Shura Lindgren has a tough job. Her mission? To convince Texans that Midland—yes, sun-scorched, wind-scoured, godforsaken Midland—is worth the trip. Lindgren, the director of the city’s convention and visitors bureau, concedes that outsiders may have negative ideas about the Tall City, where tumbleweeds outnumber any discernible tourist attractions, but she remains relentlessly upbeat. “People think, ‘Oh, Midland’s out there in the middle of nowhere, there’s no water, and it’s dusty,'” she says. “But Midland has its own desert beauty, like Tucson.” She even sees the lack of rain, which renders most of Midland a dull brown, as an opportunity: “We can play golf three hundred sixty days a year!”Midland is, perhaps, the most unlikely of tourist destinations. Still, it has little choice but to re-imagine itself: Long gone are this former boomtown’s bragging rights for having the most millionaires per capita in America and its own Rolls-Royce dealership. Midland’s oil reserves are declining, and most of the big oil companies have already moved out. This March a study trumpeted as Midland’s “last wake-up call” painted a dire portrait of the city’s reliance on oil and urged city leaders to lure new businesses and visitors for a cash infusion. “Midland’s most distinctive symbol is its skyline,” says Dan Houston, an Austinite who headed up the study. “But that symbol is in danger if no one’s washing the windows.”

So Midland, rather than waiting on its pump jacks, will market itself more aggressively as the “Gateway to Big Bend” and play up its presidential connections. But while the city wants tourism to play a large role in its revitalization, how can it overcome its most obvious stumbling block? Midland just isn’t sexy. “Midland isn’t Aspen, but it has a lot to offer,” says Houston. This includes such draws as the Petroleum Museum, with larger-than-life drill bits; a 500,000-gallon wave pool at Hero’s Water World, smack-dab in the middle of the desert; and George W. Bush’s childhood home on Ohio Street, which is being restored with fifties period pieces. No wonder the city’s longtime slogan, “Midland: In the Middle of Somewhere,” suggests that elsewhere might be better.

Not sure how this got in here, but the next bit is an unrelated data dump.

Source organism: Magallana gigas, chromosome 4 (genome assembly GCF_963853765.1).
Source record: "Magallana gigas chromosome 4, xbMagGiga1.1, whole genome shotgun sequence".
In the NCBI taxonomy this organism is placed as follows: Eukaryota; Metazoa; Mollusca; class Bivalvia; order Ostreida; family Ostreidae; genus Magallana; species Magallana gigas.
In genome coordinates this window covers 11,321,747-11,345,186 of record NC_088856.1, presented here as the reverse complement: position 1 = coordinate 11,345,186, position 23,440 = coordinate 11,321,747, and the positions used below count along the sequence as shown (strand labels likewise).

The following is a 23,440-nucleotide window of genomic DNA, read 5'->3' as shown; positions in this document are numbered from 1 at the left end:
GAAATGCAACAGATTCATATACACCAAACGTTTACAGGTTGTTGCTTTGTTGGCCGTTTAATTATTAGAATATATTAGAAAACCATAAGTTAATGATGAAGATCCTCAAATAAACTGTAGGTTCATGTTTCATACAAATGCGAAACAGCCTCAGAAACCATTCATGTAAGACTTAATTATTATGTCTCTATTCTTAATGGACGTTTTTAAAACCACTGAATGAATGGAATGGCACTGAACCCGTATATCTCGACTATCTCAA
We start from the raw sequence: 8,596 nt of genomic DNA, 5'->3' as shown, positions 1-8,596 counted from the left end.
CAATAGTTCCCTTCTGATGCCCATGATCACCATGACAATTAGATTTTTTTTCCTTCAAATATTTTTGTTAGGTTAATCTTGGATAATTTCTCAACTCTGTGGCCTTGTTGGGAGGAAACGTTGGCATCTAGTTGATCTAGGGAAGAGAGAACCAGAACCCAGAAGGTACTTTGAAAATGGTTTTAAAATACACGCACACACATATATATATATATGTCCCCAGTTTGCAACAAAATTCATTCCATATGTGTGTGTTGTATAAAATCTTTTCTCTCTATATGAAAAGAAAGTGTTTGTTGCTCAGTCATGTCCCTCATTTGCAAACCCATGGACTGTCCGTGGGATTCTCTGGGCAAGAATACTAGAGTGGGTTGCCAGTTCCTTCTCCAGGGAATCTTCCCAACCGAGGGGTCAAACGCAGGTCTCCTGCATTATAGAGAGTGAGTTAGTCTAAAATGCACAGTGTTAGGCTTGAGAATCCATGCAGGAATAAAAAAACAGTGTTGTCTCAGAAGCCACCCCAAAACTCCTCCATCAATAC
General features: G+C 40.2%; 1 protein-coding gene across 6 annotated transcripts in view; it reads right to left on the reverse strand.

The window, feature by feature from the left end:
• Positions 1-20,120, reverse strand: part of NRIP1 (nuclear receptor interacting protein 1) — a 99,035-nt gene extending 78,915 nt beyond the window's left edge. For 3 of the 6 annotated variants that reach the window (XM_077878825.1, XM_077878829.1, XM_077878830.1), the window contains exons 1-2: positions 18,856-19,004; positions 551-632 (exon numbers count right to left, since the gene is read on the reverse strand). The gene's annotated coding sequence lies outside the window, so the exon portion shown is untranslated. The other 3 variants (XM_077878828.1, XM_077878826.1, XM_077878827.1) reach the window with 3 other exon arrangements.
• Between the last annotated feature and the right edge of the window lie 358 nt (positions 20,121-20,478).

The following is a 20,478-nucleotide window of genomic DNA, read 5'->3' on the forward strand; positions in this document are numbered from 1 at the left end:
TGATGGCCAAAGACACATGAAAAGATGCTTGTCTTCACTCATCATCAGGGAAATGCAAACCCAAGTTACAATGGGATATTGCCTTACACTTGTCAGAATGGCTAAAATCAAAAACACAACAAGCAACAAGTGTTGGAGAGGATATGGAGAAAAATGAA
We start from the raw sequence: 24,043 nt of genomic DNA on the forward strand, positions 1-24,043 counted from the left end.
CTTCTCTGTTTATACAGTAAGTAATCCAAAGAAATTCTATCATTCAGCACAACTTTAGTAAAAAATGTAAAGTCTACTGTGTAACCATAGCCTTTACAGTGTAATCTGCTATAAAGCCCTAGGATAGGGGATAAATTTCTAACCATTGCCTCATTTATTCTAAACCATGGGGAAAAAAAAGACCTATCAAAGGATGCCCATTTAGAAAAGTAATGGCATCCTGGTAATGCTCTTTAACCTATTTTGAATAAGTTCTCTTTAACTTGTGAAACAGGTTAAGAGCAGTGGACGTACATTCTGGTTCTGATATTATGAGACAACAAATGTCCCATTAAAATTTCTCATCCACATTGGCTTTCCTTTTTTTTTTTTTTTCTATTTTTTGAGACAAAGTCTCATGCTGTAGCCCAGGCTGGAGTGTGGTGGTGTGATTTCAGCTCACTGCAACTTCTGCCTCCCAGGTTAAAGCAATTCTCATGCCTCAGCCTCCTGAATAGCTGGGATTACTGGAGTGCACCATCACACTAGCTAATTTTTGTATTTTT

Of course, Midland tourism would get a big boost if George W. Bush decided to locate his presidential library there. City leaders have already sent Bush a letter trying to woo him, citing the city’s “can-do spirit” and its “track record for doing things first-class.” So far, there has been no response. “He probably hasn’t gotten the rug down in his office yet, but we wanted him to know that we’d be thrilled if he chose Midland,” says Lindgren. And maybe she’s onto something. She has already changed the city’s motto to a popular Bushism: “Midland: Where the Sky’s the Limit.”